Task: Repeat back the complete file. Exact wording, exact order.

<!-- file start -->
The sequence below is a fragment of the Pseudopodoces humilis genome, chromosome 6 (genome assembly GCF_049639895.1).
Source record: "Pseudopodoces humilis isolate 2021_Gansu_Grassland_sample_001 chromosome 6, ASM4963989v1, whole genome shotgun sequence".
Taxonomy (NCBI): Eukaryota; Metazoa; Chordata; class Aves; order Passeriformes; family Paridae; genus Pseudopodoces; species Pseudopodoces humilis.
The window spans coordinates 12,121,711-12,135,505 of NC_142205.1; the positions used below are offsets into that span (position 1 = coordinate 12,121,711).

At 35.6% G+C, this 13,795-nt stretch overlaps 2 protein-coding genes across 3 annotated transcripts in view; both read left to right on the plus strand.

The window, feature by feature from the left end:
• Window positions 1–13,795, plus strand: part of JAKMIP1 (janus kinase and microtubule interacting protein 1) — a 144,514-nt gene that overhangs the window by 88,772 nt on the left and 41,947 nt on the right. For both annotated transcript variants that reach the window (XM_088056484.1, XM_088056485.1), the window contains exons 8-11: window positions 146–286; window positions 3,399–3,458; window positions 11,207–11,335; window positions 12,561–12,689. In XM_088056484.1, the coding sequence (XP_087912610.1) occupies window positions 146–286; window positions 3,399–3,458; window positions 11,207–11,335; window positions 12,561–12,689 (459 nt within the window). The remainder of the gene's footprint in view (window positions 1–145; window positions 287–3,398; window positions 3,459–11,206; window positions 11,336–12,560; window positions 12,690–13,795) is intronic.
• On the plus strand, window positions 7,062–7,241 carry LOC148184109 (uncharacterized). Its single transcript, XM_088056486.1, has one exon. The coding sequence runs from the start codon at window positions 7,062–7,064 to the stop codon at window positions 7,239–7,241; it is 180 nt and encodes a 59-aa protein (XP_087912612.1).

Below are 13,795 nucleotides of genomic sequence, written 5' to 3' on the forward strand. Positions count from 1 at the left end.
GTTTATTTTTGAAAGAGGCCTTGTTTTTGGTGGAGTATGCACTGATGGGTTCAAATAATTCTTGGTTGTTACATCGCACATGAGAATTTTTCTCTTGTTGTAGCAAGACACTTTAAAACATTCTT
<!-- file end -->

The sequence below is a fragment of the Pseudopodoces humilis genome, chromosome 6 (genome assembly GCF_049639895.1).
Source record: "Pseudopodoces humilis isolate 2021_Gansu_Grassland_sample_001 chromosome 6, ASM4963989v1, whole genome shotgun sequence".
Taxonomy (NCBI): Eukaryota; Metazoa; Chordata; class Aves; order Passeriformes; family Paridae; genus Pseudopodoces; species Pseudopodoces humilis.
The window spans coordinates 12,121,711-12,135,505 of NC_142205.1; the positions used below are offsets into that span (position 1 = coordinate 12,121,711).

At 35.6% G+C, this 13,795-nt stretch overlaps 2 protein-coding genes across 3 annotated transcripts in view; both read left to right on the plus strand.

The window, feature by feature from the left end:
• Window positions 1–13,795, plus strand: part of JAKMIP1 (janus kinase and microtubule interacting protein 1) — a 144,514-nt gene that overhangs the window by 88,772 nt on the left and 41,947 nt on the right. For both annotated transcript variants that reach the window (XM_088056484.1, XM_088056485.1), the window contains exons 8-11: window positions 146–286; window positions 3,399–3,458; window positions 11,207–11,335; window positions 12,561–12,689. In XM_088056484.1, the coding sequence (XP_087912610.1) occupies window positions 146–286; window positions 3,399–3,458; window positions 11,207–11,335; window positions 12,561–12,689 (459 nt within the window). The remainder of the gene's footprint in view (window positions 1–145; window positions 287–3,398; window positions 3,459–11,206; window positions 11,336–12,560; window positions 12,690–13,795) is intronic.
• On the plus strand, window positions 7,062–7,241 carry LOC148184109 (uncharacterized). Its single transcript, XM_088056486.1, has one exon. The coding sequence runs from the start codon at window positions 7,062–7,064 to the stop codon at window positions 7,239–7,241; it is 180 nt and encodes a 59-aa protein (XP_087912612.1).

Below are 13,795 nucleotides of genomic sequence, written 5' to 3' on the forward strand. Positions count from 1 at the left end.
GTTTATTTTTGAAAGAGGCCTTGTTTTTGGTGGAGTATGCACTGATGGGTTCAAATAATTCTTGGTTGTTACATCGCACATGAGAATTTTTCTCTTGTTGTAGCAAGACACTTTAAAACATTCTT